This study characterizes the lesions caused by O. pardalis through histological sections from a specimen of L. tigrinus obtained in the Brazilian state of Rio Grande do Sul.

 

Materials and Methods

Between 2008 and 2010, five roadkilled adult specimens of L. tigrinus were collected from highways in the Brazilian state of Rio Grande do Sul. These specimens were donated to the "Laboratório de Zoologia dos Invertebrados" at "Museu de Ciências Naturais da ULBRA", MCNU, for necropsy. The acanthocephalans encountered were processed according to the techniques described by Amato and Amato (2010). Ecological terms were utilized according to Bush et al. (1997). Morphometric measurements are presented as means with ranges and standard deviations and the number of specimens measured (n) is given in parentheses. All measurements are given in micrometers, unless otherwise indicated.

Drawings were made with a drawing tube on a microscope. For histological processing, the sample was dehydrated in a graded series of xylene/ethanol before being embedded in a paraffin block. Histological sections of thickness 5 µm were stained according to the method of Luna (1968). The parasite species was identified according to the classification of Amin (1985) and the host species, based on Wozencraft (2005). A representative specimen was deposited in the "Coleção Helmintológica do Instituto Oswaldo Cruz", CHIOC, Rio de Janeiro, Brazil.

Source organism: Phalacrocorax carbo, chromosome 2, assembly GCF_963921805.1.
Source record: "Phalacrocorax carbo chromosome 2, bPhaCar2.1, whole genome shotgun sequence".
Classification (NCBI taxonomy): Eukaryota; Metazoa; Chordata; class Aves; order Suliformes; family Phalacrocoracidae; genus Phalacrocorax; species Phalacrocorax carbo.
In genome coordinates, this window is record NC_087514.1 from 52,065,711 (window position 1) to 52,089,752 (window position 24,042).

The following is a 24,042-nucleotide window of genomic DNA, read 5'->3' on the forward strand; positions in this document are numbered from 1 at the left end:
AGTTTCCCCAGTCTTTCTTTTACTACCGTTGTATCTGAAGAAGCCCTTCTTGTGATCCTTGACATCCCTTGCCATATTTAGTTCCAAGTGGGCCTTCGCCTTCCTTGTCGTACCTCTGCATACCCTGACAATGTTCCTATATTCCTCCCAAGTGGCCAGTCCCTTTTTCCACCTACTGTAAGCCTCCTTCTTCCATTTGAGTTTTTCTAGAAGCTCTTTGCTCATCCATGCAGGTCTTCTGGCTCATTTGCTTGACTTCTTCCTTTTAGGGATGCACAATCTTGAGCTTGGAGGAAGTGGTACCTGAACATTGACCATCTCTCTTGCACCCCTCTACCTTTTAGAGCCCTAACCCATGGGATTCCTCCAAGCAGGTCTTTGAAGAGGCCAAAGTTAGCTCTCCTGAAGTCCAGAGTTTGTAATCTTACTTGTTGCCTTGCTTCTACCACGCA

Results

Oligacanthorhynchus pardalis (Westrumb, 1821) Schmidt, 1972

Description based on 5 males. Acanthocephala, Archiacanthocephala, Oligacanthorhynchidae. Body 21-27 mm (23.67; ± 3.05; n = 3) long; 1.68-2.48 mm (2.09; ± 0.29; n = 5) wide at testes level (Figures 1a, b and 2a). Proboscis 414-667 (559.67; ± 130.78; n = 3) long; 506-621 (575; ± 60.85; n = 3) wide with six rows of hooks (Figures 1a, b and 2a). The hooks are truncated at their tip and the last two rows of hooks lacks the anterior extension (Figure 1a). Hooks of first row measures 221.28-239.72 (230.5; ± 9.22; n = 5) in length, and 92.2-156.74 (125.39; ± 24.04; n = 5) in root; hooks of second row measures 221.28-267.38 (237.88; ± 18.9; n = 5) in length, and 119.86-156.74 (136.46; ± 13.68; n = 5) in root; hooks of third row measures 221.28-239.72 (228.66; ± 7.71; n = 5) in length, and 110.64-156.74 (125.39; ± 19.12; n = 5) in root; hooks of fourth row measures 156.74-202.84 (193.62; ± 20.62; n = 5) in length, and 73.76-92.2 (79.29; ± 8.25; n = 5) in root; hooks of fifth row measures 119.86-129.08 (125.39; ± 5.05; n = 5) in length, and 55.32-92.2 (66.38; ± 16.49; n = 5) in root; hooks of sixth row measures 82.98-101.42 (94.04; ± 7.71; n = 5) in length, and 46.1-92.2 (70.07; ± 21.23; n = 5) in root (Figure 1a). Proboscis receptacle 736-1219 (912.33; ± 266.57; n = 3) long; 414-483 (437; ± 39.83; n = 3) wide (Figure 1b). Small neck and trunk without spines (Figure 1b). Lemnisci 10.95-11.54 mm (11.29; ± 0.30; n = 3) long, representing 47.7% of total body length (TBL) (Figure 1b). Testes elongated, near middle of body, anterior testis 2.3-3.35 mm (2.65; ± 0.42; n = 5) long, 0.60-1.21 mm (0.86; ± 0.22; n = 5) wide; posterior testis 2.18-3.33 mm (2.71; ± 0.44; n = 5) long, 0.80-1.15 mm (0.91; ± 0.14; n = 5) wide (Figure 1b). Distance between the testes 92-575 (262.2; ± 197.58; n = 5). There are four pairs of cement glands 4.14-7.82 mm (5.48; ± 1.73; n = 4) long (Figure 1b). Saefftigen's pouch 2.81-4.05 (3.31; ± 0.52; n = 5) long (Figure 1b). Copulatory bursa 2.78-4.14 (3.27; ± 0.62; n = 4) long, 0.94-1.40 (1.07; ± 0.21; n = 4) wide (Figure 1b).